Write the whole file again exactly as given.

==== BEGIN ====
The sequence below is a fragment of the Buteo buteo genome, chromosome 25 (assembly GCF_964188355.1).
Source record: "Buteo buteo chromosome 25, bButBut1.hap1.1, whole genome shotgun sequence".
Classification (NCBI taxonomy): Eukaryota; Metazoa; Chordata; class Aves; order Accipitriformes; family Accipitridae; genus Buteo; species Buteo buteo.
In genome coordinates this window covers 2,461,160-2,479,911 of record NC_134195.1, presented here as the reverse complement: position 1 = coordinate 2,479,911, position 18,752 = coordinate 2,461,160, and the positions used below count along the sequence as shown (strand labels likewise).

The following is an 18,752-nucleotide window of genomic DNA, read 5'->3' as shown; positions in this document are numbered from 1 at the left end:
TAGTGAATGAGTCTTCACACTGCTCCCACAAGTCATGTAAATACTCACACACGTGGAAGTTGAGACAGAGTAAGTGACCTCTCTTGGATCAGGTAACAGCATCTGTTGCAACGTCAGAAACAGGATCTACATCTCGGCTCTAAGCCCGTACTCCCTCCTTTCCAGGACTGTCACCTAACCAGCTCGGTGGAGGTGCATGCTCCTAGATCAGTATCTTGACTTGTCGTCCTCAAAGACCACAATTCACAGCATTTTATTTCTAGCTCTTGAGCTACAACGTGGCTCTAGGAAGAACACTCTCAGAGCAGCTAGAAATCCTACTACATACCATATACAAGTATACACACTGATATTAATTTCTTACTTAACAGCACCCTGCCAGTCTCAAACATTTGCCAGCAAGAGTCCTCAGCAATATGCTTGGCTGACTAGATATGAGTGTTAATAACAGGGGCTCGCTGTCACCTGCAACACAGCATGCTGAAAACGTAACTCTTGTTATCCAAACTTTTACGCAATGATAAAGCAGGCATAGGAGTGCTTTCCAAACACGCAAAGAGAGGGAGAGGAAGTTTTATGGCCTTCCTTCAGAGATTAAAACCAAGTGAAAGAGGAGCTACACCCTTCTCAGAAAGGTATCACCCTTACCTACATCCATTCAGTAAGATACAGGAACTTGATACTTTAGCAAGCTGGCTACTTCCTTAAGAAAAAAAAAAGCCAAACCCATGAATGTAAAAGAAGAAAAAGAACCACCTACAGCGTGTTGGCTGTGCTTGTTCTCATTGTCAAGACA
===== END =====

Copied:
The sequence below is a fragment of the Buteo buteo genome, chromosome 25 (assembly GCF_964188355.1).
Source record: "Buteo buteo chromosome 25, bButBut1.hap1.1, whole genome shotgun sequence".
Classification (NCBI taxonomy): Eukaryota; Metazoa; Chordata; class Aves; order Accipitriformes; family Accipitridae; genus Buteo; species Buteo buteo.
In genome coordinates this window covers 2,461,160-2,479,911 of record NC_134195.1, presented here as the reverse complement: position 1 = coordinate 2,479,911, position 18,752 = coordinate 2,461,160, and the positions used below count along the sequence as shown (strand labels likewise).

The following is an 18,752-nucleotide window of genomic DNA, read 5'->3' as shown; positions in this document are numbered from 1 at the left end:
TAGTGAATGAGTCTTCACACTGCTCCCACAAGTCATGTAAATACTCACACACGTGGAAGTTGAGACAGAGTAAGTGACCTCTCTTGGATCAGGTAACAGCATCTGTTGCAACGTCAGAAACAGGATCTACATCTCGGCTCTAAGCCCGTACTCCCTCCTTTCCAGGACTGTCACCTAACCAGCTCGGTGGAGGTGCATGCTCCTAGATCAGTATCTTGACTTGTCGTCCTCAAAGACCACAATTCACAGCATTTTATTTCTAGCTCTTGAGCTACAACGTGGCTCTAGGAAGAACACTCTCAGAGCAGCTAGAAATCCTACTACATACCATATACAAGTATACACACTGATATTAATTTCTTACTTAACAGCACCCTGCCAGTCTCAAACATTTGCCAGCAAGAGTCCTCAGCAATATGCTTGGCTGACTAGATATGAGTGTTAATAACAGGGGCTCGCTGTCACCTGCAACACAGCATGCTGAAAACGTAACTCTTGTTATCCAAACTTTTACGCAATGATAAAGCAGGCATAGGAGTGCTTTCCAAACACGCAAAGAGAGGGAGAGGAAGTTTTATGGCCTTCCTTCAGAGATTAAAACCAAGTGAAAGAGGAGCTACACCCTTCTCAGAAAGGTATCACCCTTACCTACATCCATTCAGTAAGATACAGGAACTTGATACTTTAGCAAGCTGGCTACTTCCTTAAGAAAAAAAAAAGCCAAACCCATGAATGTAAAAGAAGAAAAAGAACCACCTACAGCGTGTTGGCTGTGCTTGTTCTCATTGTCAAGACA